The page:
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May 22, 2008 8:09:42 AM

Brand, model, wattage, amperage? ;) 
May 22, 2008 8:44:58 AM

Well first off i havnt done anything to the cards or screen i even had a lesson on how to install these things properly and all the cards have failed in other motherboards plus the report from the supplyer states its a known card fault and not somthing likley caused by a faulty killer motherboard. I had one which killed sticks of ram awhile back :p  and as for the PSU its a Cool Master eXtreme Power 600w Rp-600-pcar ATX 12V 600W 193-253V input voltage.

also i think i'm going to try to bump my 2.13ghz processor to 2.5ghz :S nothing else can possibley fail!
May 22, 2008 8:49:14 AM

lol omg. im sorry, i was laughing so hard cuz i dun think this was possible...

good luck in ur future endeavors :) 
a b B Homebuilt system
May 22, 2008 11:23:38 AM

Failures are caused by:

Environment - wall socket power, amount, stability etc, aswell as heat/cold, humidity etc
End User issues - force used to install, mis-handling items, static etc
Wrong selection of components to suit etc (insufficent/cheap rubbish power units etc)

theres no way you had all that "bad luck"
May 22, 2008 11:37:57 AM

well i'm fairly sure seeing as i've moved computer around the place and the fact we have another computer using same specs minus the new psu and 8800 and they havn't failed. installings been all by the book and everythings compatible and all name brands. But i'm open to suggestions? I've built 2 computers before this and nothing failed. I live in canberra, average temps indoors are siting at 22-26c and its not humid at all "in australia".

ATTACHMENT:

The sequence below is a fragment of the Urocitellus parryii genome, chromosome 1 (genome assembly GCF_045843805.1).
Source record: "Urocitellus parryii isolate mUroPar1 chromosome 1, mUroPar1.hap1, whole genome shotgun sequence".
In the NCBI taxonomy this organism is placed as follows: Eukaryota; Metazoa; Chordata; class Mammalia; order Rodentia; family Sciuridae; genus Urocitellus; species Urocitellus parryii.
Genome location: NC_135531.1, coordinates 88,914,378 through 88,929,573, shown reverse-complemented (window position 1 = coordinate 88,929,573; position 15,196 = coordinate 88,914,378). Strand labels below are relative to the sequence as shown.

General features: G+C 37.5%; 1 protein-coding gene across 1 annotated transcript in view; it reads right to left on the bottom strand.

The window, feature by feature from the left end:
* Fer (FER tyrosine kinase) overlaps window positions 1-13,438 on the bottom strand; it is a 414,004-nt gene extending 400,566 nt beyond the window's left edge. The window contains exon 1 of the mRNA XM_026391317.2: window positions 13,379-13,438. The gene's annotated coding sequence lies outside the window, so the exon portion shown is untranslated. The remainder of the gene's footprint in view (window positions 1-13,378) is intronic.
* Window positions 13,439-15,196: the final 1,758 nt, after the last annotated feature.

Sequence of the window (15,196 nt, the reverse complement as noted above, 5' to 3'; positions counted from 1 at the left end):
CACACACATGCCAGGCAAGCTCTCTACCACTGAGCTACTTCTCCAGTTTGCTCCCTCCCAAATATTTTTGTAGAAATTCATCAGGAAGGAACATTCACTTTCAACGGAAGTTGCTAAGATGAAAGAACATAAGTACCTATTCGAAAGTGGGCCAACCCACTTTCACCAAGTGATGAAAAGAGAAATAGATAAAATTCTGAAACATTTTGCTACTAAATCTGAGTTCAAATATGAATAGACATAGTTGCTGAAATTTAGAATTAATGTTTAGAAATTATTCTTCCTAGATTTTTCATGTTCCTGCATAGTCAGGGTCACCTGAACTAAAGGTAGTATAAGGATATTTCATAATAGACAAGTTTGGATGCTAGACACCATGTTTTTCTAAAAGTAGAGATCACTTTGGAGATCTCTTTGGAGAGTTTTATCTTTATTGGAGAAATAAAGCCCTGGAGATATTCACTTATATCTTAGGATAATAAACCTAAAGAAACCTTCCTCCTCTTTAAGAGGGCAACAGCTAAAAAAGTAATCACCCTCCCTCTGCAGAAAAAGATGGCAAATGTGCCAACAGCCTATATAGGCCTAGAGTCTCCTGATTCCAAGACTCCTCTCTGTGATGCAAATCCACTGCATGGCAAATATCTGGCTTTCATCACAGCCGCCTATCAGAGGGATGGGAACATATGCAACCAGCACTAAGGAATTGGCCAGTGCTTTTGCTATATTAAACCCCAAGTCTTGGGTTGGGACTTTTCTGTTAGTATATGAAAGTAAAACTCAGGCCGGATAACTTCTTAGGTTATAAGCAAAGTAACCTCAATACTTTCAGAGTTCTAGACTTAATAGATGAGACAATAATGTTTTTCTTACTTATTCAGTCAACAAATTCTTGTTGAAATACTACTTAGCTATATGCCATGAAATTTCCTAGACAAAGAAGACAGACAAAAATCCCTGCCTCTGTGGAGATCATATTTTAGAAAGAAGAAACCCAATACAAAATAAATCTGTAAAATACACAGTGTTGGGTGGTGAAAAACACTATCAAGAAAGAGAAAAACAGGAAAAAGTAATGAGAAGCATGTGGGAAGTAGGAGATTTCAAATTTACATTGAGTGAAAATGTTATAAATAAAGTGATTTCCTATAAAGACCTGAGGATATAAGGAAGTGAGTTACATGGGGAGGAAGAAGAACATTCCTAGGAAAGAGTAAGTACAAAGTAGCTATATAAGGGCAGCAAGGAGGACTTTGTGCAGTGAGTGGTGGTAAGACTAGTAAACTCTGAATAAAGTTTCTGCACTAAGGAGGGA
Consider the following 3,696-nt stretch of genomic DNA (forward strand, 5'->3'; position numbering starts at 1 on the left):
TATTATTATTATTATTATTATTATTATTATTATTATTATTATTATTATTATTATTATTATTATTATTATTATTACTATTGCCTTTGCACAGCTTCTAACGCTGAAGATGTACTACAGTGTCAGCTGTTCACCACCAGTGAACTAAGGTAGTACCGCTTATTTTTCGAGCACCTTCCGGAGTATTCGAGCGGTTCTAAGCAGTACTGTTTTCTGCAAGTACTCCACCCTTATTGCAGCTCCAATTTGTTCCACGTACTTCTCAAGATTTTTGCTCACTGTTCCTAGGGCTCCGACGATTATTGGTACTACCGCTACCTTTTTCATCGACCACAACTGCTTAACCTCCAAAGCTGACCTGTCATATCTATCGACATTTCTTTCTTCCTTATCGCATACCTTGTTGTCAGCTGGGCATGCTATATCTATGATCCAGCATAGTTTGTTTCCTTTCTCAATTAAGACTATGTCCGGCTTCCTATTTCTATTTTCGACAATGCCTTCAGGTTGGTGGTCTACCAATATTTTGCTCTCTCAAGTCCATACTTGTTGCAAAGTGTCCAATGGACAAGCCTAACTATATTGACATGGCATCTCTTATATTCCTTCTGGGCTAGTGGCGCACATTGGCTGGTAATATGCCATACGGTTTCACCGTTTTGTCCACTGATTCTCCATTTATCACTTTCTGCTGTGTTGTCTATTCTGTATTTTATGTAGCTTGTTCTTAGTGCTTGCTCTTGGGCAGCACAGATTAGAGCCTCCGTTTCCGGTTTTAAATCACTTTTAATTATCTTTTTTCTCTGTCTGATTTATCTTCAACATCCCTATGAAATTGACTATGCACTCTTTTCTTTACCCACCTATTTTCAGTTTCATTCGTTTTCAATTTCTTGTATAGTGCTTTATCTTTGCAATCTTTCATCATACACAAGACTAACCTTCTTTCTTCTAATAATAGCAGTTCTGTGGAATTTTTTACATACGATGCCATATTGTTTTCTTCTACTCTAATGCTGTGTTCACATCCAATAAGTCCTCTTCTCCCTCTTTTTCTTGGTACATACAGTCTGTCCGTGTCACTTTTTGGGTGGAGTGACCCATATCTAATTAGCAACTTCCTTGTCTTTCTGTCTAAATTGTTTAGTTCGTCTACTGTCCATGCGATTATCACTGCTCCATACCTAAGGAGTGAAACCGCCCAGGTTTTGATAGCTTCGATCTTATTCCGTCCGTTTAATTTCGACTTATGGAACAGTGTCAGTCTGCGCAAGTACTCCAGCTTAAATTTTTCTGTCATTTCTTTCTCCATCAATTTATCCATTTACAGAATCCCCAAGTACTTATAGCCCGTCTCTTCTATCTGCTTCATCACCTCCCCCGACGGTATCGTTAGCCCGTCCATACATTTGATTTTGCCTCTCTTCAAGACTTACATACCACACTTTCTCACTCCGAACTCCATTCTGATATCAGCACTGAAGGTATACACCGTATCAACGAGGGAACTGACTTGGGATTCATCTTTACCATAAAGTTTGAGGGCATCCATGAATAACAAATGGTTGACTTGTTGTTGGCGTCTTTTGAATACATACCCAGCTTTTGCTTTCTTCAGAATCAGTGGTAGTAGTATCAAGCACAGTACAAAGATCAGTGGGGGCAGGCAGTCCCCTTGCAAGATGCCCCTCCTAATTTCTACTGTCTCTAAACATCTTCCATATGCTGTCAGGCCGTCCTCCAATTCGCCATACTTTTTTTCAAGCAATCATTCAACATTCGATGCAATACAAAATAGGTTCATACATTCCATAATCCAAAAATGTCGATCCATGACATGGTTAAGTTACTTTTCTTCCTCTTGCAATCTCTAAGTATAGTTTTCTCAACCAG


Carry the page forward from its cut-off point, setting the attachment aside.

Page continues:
a b B Homebuilt system
May 22, 2008 12:02:14 PM

spoonysam said:
well i'm fairly sure seeing as i've moved computer around the place and the fact we have another computer using same specs minus the new psu and 8800 and they havn't failed. installings been all by the book and everythings compatible and all name brands. But i'm open to suggestions? I've built 2 computers before this and nothing failed. I live in canberra, average temps indoors are siting at 22-26c and its not humid at all "in australia".


Heh I'm an hour from Brisbane working in retail when i see all sorts of crap all the time - when it rains for the first time in months, thats enough to make us $10k in repairs - cheap crap psu's wont start, ram sockets become touchy etc - environment.
a b B Homebuilt system
May 22, 2008 12:56:24 PM

Check the wiring of your house using a $5.00 tester that you plug in the sockets. See if anything is crosswired.
a b B Homebuilt system
June 1, 2008 12:21:25 AM

evongugg said:
Check the wiring of your house using a $5.00 tester that you plug in the sockets. See if anything is crosswired.


haha its odd when some real solutions are offered the thread becomes quiet with a sense of "oh..... good idea!"

*high five*
a b B Homebuilt system
June 1, 2008 5:01:39 PM

@OP:

1. You have a cr@ppy PSU. Cooler Master is by no means "a good PSU" brand.

2. Did you forget to use the standoffs for the motherboard?

3. How do you know that the motherboard is good?

4. ESD
!